The Hornby Lighthouse at South Head was constructed in 1858, but the story of the lighthouse itself begins a year earlier. In 1857, two ship wrecks caused a tragic loss of life for people travelling to Sydney Harbour. The first wreck, that of the Dunbar, occurred in August just off South Head and resulted in the loss of over 100 lives. Then, just two months later, the Catherine Adamson was lost, this time off North Head, resulting in the loss of twenty one lives. The public recognised that the entrance to Sydney Harbour, although seemingly a good, broad entrance, was a dangerous one. Ships could easily miss it, or mistake other rock formations as the entrance, resulting in terrible loss of life. Thus the public quickly began to agitate for a lighthouse which would denote the actual entrance to the harbour, eliminating a great deal of the danger involved in sailing to Sydney.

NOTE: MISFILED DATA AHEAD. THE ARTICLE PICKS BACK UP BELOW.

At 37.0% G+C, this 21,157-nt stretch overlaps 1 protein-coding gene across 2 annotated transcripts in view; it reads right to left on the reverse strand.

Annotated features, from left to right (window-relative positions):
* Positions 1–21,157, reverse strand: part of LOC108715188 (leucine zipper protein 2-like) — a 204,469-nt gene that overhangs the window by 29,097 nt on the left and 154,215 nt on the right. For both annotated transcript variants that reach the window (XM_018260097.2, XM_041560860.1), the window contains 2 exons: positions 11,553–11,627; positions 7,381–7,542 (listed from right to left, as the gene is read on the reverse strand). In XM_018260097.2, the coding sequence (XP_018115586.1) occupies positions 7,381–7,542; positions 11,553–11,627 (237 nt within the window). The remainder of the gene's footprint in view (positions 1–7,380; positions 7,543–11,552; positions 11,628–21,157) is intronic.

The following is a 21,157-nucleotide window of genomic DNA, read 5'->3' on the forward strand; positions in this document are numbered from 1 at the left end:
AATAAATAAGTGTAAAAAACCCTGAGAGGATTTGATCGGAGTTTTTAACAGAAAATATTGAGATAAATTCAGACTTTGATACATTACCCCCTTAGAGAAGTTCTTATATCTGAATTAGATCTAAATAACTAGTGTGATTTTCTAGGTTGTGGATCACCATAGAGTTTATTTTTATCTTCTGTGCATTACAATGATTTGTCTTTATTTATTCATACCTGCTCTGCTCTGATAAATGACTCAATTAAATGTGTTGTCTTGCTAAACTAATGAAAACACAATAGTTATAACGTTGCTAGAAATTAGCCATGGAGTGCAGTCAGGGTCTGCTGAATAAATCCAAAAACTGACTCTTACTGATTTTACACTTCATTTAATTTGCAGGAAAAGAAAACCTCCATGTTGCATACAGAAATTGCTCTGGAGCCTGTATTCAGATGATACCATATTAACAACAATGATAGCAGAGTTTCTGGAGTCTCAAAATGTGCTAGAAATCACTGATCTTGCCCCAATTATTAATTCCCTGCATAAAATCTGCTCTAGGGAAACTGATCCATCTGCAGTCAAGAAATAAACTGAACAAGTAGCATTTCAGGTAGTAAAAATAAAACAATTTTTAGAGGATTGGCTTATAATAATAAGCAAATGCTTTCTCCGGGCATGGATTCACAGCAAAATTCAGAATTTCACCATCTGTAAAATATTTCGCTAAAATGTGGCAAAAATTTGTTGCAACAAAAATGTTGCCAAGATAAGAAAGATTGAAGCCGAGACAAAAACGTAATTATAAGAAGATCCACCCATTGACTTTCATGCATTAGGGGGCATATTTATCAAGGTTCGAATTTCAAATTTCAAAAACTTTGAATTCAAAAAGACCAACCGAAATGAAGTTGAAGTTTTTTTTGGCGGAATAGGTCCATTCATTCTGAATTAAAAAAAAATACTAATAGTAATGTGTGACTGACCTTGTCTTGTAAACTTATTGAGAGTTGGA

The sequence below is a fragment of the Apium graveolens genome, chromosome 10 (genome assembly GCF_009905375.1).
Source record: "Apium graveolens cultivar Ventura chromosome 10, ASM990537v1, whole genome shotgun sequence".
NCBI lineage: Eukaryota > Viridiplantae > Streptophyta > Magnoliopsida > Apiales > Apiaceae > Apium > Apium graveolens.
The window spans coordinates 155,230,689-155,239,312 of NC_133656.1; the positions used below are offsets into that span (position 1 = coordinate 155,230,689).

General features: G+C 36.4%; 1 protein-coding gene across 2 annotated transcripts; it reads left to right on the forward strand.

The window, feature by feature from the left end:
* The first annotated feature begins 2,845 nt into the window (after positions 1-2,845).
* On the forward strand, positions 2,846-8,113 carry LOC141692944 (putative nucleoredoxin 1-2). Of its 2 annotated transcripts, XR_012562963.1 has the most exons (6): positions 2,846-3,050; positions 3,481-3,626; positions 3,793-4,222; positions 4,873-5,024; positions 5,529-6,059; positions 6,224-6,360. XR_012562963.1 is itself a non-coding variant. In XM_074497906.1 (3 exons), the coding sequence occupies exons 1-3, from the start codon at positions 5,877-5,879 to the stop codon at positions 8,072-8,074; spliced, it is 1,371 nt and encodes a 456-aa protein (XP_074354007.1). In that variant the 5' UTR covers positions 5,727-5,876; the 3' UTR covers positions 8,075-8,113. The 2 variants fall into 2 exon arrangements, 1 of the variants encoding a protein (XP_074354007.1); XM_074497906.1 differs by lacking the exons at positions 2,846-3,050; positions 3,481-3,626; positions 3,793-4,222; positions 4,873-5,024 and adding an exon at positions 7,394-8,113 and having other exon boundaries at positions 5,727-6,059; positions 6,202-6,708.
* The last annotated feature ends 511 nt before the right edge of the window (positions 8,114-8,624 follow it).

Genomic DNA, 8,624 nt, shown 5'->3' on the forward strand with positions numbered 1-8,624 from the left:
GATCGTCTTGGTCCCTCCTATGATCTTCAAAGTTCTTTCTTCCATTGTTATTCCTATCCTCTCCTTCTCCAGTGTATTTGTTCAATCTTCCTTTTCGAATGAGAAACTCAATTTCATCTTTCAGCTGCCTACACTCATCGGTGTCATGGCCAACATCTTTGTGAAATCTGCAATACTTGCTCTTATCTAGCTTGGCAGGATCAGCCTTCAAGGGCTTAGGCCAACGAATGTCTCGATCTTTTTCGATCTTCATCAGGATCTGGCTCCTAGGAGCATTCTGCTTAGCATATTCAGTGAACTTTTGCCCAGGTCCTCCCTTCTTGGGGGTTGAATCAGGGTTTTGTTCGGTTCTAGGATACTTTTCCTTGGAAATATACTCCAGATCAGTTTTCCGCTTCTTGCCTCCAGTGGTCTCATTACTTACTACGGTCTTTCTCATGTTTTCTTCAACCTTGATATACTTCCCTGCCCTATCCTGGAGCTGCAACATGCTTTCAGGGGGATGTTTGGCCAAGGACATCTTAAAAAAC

The Hornby Lighthouse is quite a small lighthouse, built on the extreme point of Inner South Head. It was constructed in 1858 and opened by Sir William Denison, the then Governor of NSW and named after the family of his wife, the Hornby Family. The light was usually known by the alternative name though, the Lower Light, which was used to distinguish it from the Macquarie Lighthouse, which was not far away along South Head Road. The Hornby lighthouse, which has long been recognised by its cheerful red and white painted exterior was designed by the Colonel architect, Alexander Dawson, and is actually built of beautifully dressed, curved sandstone blocks. The light itself stands 9 metres above the ground level.

George Street Ghost Signs

George Street South End Sydney NSW Front

The image above is a beautiful glimpse of the past of George Street, a snapshot of what the street once looked like. It is also an image which captures a George Street which is today long gone. George Street in Sydney is a place all visitors and Sydneysiders alike will be familiar with, being one of the major streets of the famous harbourside city.